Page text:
What kids learn about the January 6th insurgency at the United States Capitol may differ depending on where they reside.
Justin Voldman, a history teacher in a largely Democratic Massachusetts suburb, said his pupils will spend the day blogging about what happened and discussing the fragility of democracy.
“I feel very strongly that this has to be discussed,” said Voldman, a history teacher at Natick High School in Natick, Massachusetts, approximately 15 miles (24 kilometers) west of Boston. “It is reasonable to draw comparisons between what happened on Jan. 6 and the development of Nazism,” he stated as the grandson of a Holocaust survivor.
“There are other sections of the nation where… I would be terrified to be a teacher,” Voldman added.
Last year, Liz Wagner, an eighth and ninth grade social studies teacher in an increasingly Republican Iowa suburb, received an email from an administration telling instructors to be careful how they framed the debate.
“I suppose I was so, I don’t know if naive is the right word, fatigued from the entire teaching year last year,” she added, “to comprehend how contentious this was going to be.”
Last year, when Wagner referred to what transpired as an insurgency, some students questioned her. She answered by having them read the meaning of the term from the dictionary. She’ll most likely show kids recordings of the demonstration this year and invite them to write about what they see.
“It’s kind of what I have to do to make sure I don’t upset anyone,” Wagner explained. “I was on the front lines of the COVID battle last year, trying to avoid COVID, and now I’m on the front lines of the cultural war, which I don’t want to be on.”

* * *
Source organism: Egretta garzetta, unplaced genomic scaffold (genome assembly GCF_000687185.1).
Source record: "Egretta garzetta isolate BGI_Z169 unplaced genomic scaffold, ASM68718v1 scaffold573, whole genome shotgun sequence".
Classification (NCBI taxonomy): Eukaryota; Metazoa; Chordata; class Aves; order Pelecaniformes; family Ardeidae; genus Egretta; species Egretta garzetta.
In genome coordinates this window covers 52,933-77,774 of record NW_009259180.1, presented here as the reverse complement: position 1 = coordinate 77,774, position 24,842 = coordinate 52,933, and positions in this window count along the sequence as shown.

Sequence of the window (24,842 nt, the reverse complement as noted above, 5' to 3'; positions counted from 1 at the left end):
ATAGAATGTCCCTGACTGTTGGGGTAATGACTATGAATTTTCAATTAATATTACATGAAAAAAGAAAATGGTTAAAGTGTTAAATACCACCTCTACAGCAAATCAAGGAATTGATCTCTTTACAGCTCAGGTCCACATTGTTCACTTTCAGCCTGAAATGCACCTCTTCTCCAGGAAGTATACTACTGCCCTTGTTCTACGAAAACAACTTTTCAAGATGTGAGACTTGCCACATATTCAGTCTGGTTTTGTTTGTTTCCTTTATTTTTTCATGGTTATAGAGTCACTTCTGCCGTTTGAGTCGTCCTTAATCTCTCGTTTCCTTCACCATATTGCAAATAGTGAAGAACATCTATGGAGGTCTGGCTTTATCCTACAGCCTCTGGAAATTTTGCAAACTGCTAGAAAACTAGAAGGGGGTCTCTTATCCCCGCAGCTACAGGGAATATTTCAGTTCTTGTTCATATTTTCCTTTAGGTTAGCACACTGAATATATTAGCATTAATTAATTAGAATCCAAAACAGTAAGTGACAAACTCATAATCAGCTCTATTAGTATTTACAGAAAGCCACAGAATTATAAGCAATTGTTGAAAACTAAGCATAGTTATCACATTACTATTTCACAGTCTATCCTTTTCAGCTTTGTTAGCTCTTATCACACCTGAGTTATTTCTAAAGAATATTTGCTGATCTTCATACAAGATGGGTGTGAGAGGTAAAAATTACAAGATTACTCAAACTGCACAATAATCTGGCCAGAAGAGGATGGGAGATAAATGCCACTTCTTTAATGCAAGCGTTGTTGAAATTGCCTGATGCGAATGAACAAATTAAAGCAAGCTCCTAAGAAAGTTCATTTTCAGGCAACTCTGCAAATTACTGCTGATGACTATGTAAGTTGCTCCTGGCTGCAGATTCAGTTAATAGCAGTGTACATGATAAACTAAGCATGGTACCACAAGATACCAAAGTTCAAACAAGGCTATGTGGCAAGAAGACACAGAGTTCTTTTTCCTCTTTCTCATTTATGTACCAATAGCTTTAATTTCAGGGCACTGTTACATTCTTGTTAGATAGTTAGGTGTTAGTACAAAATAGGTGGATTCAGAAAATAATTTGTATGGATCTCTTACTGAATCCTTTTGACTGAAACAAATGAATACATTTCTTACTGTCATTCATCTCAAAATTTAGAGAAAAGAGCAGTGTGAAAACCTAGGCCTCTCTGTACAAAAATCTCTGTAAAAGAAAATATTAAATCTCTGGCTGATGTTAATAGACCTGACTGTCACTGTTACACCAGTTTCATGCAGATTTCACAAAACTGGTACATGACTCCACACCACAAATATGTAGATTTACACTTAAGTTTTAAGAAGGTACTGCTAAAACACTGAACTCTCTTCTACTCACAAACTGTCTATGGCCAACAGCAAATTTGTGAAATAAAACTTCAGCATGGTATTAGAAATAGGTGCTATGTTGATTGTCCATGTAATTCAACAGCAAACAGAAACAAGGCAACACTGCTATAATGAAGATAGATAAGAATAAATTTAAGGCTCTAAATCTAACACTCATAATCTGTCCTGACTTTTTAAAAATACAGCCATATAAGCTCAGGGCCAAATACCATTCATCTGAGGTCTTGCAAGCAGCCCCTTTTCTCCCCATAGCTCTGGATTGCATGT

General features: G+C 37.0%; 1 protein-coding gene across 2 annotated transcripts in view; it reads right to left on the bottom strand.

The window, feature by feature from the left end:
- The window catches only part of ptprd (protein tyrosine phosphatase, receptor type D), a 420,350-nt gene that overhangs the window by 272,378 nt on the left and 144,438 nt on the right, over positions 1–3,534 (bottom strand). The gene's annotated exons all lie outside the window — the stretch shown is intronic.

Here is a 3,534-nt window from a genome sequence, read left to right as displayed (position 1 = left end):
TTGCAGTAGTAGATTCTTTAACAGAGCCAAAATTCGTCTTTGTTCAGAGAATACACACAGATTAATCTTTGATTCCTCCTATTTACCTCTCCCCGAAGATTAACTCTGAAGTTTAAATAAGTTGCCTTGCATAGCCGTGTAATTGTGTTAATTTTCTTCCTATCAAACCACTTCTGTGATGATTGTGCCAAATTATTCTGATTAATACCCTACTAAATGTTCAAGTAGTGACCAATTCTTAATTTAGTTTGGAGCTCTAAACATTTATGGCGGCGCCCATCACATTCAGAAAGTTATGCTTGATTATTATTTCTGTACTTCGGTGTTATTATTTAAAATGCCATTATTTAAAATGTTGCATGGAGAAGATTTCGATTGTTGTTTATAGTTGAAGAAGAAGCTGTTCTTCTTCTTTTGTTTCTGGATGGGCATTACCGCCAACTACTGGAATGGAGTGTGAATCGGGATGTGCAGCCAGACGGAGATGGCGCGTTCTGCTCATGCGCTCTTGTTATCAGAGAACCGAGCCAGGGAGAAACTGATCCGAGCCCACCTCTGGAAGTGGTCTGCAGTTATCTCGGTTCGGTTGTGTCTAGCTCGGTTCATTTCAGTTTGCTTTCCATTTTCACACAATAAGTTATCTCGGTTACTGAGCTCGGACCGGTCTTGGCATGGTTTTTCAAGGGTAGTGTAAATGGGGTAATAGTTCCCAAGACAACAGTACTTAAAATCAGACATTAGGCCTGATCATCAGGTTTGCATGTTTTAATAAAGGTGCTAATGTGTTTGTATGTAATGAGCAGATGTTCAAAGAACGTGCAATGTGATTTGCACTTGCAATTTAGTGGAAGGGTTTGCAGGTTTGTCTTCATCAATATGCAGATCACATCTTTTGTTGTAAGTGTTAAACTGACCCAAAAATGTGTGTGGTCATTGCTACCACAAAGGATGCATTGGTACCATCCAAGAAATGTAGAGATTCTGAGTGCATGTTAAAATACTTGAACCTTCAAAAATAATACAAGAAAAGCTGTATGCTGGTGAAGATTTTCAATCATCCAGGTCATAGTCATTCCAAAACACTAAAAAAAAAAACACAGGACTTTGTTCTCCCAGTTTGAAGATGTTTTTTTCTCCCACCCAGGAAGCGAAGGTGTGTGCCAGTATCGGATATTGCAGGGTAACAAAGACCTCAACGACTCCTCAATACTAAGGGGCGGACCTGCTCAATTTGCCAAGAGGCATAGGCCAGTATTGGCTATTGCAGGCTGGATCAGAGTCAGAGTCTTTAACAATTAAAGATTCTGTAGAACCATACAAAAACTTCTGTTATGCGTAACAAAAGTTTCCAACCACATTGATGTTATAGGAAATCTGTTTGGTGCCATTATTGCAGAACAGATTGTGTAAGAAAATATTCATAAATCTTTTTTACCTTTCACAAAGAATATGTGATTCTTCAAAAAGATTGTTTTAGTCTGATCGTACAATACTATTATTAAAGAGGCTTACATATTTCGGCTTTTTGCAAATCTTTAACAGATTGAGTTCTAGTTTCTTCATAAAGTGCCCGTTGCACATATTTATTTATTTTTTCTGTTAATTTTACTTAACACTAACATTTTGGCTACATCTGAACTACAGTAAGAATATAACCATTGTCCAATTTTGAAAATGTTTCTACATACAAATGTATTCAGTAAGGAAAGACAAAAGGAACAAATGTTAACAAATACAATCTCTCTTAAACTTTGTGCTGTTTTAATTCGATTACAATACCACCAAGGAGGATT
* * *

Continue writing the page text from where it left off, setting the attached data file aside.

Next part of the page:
With raucous audiences at school board meetings and political action organizations pouring millions of dollars into contests to elect conservative candidates around the country, discussing what happened on Jan. 6 with children is becoming increasingly dangerous.
Teachers must now determine how — or if — to educate their pupils about the events at the core of the country’s schism. And depending on whether they are in a red or blue state, the teachings may differ.
In the hours following the incident, Facing History and Ourselves, a charity that assists instructors with challenging lessons on themes like the Holocaust, gave advice on how to approach the issue with pupils.
It received 100,000 page views within 18 hours of publishing, a level of enthusiasm that Abby Weiss, who oversees the creation of the nonprofit’s teaching tools, described as unprecedented.
In the year after, Republican politicians and governors in numerous states have pushed legislation to restrict the teaching of material that examines how race and racism affect American politics, society, and law, according to Weiss.
“Teachers are worried,” she explained. “On the surface, the laws appear to be fairly unclear, and it’s difficult to determine what’s permitted and what isn’t.”